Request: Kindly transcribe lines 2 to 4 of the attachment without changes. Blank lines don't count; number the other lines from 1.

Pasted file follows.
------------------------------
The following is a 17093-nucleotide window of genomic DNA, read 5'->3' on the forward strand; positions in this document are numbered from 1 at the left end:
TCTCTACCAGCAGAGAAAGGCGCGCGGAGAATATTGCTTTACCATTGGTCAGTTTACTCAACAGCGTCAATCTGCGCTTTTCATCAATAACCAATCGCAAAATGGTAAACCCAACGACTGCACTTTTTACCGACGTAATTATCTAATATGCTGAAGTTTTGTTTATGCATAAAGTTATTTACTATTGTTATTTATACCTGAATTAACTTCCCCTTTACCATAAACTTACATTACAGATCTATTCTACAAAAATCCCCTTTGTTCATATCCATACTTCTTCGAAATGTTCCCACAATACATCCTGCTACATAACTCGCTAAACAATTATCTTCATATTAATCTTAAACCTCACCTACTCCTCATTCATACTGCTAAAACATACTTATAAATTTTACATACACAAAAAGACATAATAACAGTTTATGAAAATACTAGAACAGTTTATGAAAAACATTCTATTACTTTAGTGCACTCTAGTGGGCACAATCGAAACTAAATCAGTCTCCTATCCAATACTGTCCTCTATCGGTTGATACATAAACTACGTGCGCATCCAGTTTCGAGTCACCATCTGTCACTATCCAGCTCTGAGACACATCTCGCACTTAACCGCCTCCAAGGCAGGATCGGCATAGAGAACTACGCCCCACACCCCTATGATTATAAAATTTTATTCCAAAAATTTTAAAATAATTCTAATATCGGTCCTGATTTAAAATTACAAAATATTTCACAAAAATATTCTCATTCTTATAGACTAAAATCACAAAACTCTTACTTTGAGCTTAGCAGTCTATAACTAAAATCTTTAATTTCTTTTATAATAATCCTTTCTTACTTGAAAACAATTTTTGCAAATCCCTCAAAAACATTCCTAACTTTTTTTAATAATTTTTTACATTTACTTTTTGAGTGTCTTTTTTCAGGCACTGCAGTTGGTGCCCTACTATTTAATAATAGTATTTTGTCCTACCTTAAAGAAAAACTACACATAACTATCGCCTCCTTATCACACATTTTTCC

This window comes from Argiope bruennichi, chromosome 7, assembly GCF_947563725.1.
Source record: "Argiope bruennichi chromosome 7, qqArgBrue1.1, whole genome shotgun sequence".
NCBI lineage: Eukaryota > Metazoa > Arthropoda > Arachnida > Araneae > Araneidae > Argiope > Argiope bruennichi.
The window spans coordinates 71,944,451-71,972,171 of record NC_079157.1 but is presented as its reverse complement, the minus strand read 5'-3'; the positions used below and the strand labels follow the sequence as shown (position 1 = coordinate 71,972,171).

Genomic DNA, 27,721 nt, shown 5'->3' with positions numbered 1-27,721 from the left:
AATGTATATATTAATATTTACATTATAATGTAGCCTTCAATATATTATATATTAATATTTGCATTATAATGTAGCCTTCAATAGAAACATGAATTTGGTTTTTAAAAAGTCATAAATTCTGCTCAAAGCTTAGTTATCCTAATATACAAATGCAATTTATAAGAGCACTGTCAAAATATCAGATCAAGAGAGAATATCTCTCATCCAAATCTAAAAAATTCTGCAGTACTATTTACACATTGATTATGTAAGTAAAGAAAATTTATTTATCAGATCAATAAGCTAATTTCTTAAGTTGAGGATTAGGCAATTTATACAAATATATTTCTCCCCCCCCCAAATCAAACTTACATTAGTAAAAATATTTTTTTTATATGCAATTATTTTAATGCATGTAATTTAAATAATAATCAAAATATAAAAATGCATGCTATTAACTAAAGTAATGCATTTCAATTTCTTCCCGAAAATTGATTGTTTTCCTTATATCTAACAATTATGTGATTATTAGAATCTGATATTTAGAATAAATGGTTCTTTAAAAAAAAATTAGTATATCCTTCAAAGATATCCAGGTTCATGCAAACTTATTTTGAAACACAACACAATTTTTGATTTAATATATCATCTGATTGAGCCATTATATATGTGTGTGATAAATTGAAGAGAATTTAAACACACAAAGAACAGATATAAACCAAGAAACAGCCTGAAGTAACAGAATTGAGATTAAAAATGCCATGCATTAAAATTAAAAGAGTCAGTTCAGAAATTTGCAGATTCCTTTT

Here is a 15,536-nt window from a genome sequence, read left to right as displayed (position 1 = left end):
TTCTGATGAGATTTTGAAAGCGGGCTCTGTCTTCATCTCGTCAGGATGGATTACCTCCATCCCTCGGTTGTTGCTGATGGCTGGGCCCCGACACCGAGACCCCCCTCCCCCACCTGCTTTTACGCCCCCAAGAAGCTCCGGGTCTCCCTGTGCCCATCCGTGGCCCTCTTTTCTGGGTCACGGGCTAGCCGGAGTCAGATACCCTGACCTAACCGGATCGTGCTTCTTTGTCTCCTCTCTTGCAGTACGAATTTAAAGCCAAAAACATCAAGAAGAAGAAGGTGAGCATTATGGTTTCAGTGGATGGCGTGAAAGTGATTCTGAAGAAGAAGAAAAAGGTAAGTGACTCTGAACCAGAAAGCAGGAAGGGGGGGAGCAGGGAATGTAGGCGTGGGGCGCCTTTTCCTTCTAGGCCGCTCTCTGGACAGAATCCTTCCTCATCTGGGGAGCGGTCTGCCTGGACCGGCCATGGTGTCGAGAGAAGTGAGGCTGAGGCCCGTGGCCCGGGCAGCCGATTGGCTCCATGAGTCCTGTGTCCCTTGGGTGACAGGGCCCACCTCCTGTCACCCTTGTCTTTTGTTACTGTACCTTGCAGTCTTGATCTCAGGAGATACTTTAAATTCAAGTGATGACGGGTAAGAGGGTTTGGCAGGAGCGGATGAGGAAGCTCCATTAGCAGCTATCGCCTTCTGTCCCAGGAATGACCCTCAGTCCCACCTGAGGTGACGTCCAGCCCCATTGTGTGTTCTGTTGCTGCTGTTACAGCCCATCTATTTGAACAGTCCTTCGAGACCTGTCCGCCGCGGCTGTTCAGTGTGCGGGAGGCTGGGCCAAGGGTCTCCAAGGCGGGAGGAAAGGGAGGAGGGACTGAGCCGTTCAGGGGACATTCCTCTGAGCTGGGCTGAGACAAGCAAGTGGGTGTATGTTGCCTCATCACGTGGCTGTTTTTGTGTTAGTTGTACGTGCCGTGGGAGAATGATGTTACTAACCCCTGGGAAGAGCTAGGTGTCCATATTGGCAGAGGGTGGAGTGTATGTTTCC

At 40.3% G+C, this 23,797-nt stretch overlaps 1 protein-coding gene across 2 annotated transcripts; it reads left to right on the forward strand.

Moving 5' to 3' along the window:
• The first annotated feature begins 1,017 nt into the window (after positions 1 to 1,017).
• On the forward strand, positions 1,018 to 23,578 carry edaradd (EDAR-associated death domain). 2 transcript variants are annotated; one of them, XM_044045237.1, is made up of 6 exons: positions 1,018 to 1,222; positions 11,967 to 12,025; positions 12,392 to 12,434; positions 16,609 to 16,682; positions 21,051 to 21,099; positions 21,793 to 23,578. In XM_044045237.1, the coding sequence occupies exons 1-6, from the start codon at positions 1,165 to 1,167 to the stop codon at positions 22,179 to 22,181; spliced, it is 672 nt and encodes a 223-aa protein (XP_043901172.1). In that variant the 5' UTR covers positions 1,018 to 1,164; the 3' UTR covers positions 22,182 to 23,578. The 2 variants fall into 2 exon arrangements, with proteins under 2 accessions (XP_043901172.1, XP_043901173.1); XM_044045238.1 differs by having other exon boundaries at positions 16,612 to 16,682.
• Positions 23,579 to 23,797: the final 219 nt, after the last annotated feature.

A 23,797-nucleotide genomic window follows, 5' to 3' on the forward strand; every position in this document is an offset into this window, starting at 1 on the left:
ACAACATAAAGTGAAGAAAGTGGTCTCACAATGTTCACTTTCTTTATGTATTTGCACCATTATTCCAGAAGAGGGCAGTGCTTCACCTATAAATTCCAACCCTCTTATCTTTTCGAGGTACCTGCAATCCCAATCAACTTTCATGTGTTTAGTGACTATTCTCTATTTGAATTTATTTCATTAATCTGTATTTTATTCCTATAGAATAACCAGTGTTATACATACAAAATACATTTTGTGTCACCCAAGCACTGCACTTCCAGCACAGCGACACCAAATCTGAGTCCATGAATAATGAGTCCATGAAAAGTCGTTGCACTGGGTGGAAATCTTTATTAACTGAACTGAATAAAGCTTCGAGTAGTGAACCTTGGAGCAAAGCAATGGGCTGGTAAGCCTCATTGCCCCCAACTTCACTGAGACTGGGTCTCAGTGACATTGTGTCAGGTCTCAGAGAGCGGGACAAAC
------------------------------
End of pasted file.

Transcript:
TCTCTACCAGCAGAGAAAGGCGCGCGGAGAATATTGCTTTACCATTGGTCAGTTTACTCAACAGCGTCAATCTGCGCTTTTCATCAATAACCAATCGCAAAATGGTAAACCCAACGACTGCACTTTTTACCGACGTAATTATCTAATATGCTGAAGTTTTGTTTATGCATAAAGTTATTTACTATTGTTATTTATACCTGAATTAACTTCCCCTTTACCATAAACTTACATTACAGATCTATTCTACAAAAATCCCCTTTGTTCATATCCATACTTCTTCGAAATGTTCCCACAATACATCCTGCTACATAACTCGCTAAACAATTATCTTCATATTAATCTTAAACCTCACCTACTCCTCATTCATACTGCTAAAACATACTTATAAATTTTACATACACAAAAAGACATAATAACAGTTTATGAAAATACTAGAACAGTTTATGAAAAACATTCTATTACTTTAGTGCACTCTAGTGGGCACAATCGAAACTAAATCAGTCTCCTATCCAATACTGTCCTCTATCGGTTGATACATAAACTACGTGCGCATCCAGTTTCGAGTCACCATCTGTCACTATCCAGCTCTGAGACACATCTCGCACTTAACCGCCTCCAAGGCAGGATCGGCATAGAGAACTACGCCCCACACCCCTATGATTATAAAATTTTATTCCAAAAATTTTAAAATAATTCTAATATCGGTCCTGATTTAAAATTACAAAATATTTCACAAAAATATTCTCATTCTTATAGACTAAAATCACAAAACTCTTACTTTGAGCTTAGCAGTCTATAACTAAAATCTTTAATTTCTTTTATAATAATCCTTTCTTACTTGAAAACAATTTTTGCAAATCCCTCAAAAACATTCCTAACTTTTTTTAATAATTTTTTACATTTACTTTTTGAGTGTCTTTTTTCAGGCACTGCAGTTGGTGCCCTACTATTTAATAATAGTATTTTGTCCTACCTTAAAGAAAAACTACACATAACTATCGCCTCCTTATCACACATTTTTCC

This window comes from Argiope bruennichi, chromosome 7, assembly GCF_947563725.1.
Source record: "Argiope bruennichi chromosome 7, qqArgBrue1.1, whole genome shotgun sequence".